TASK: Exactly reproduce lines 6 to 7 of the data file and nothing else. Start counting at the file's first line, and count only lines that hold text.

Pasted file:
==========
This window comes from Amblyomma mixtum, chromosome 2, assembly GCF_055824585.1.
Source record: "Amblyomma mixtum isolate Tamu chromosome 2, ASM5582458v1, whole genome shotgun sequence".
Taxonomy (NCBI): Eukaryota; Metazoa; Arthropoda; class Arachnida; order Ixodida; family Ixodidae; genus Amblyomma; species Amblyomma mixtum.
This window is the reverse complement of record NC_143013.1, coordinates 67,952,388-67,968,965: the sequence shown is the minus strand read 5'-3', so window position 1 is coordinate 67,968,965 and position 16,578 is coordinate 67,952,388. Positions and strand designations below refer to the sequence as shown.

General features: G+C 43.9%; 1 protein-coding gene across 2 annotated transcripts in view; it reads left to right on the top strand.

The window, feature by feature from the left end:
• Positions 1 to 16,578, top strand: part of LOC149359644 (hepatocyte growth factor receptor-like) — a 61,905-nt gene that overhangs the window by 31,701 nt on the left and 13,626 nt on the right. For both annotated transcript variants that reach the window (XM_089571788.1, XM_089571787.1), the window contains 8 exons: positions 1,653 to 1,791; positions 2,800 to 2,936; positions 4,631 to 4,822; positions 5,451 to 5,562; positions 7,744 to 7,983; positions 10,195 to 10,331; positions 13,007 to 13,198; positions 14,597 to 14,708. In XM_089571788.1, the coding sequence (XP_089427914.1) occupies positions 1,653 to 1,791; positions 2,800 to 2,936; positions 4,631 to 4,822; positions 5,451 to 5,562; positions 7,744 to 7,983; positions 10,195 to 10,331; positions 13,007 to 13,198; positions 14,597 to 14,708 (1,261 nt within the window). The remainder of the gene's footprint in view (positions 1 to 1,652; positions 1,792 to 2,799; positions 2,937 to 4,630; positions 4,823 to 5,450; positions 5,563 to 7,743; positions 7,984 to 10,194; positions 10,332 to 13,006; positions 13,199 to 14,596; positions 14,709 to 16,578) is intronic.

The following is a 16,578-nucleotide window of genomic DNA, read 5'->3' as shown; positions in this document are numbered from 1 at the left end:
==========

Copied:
The window, feature by feature from the left end:
• Positions 1 to 16,578, top strand: part of LOC149359644 (hepatocyte growth factor receptor-like) — a 61,905-nt gene that overhangs the window by 31,701 nt on the left and 13,626 nt on the right. For both annotated transcript variants that reach the window (XM_089571788.1, XM_089571787.1), the window contains 8 exons: positions 1,653 to 1,791; positions 2,800 to 2,936; positions 4,631 to 4,822; positions 5,451 to 5,562; positions 7,744 to 7,983; positions 10,195 to 10,331; positions 13,007 to 13,198; positions 14,597 to 14,708. In XM_089571788.1, the coding sequence (XP_089427914.1) occupies positions 1,653 to 1,791; positions 2,800 to 2,936; positions 4,631 to 4,822; positions 5,451 to 5,562; positions 7,744 to 7,983; positions 10,195 to 10,331; positions 13,007 to 13,198; positions 14,597 to 14,708 (1,261 nt within the window). The remainder of the gene's footprint in view (positions 1 to 1,652; positions 1,792 to 2,799; positions 2,937 to 4,630; positions 4,823 to 5,450; positions 5,563 to 7,743; positions 7,984 to 10,194; positions 10,332 to 13,006; positions 13,199 to 14,596; positions 14,709 to 16,578) is intronic.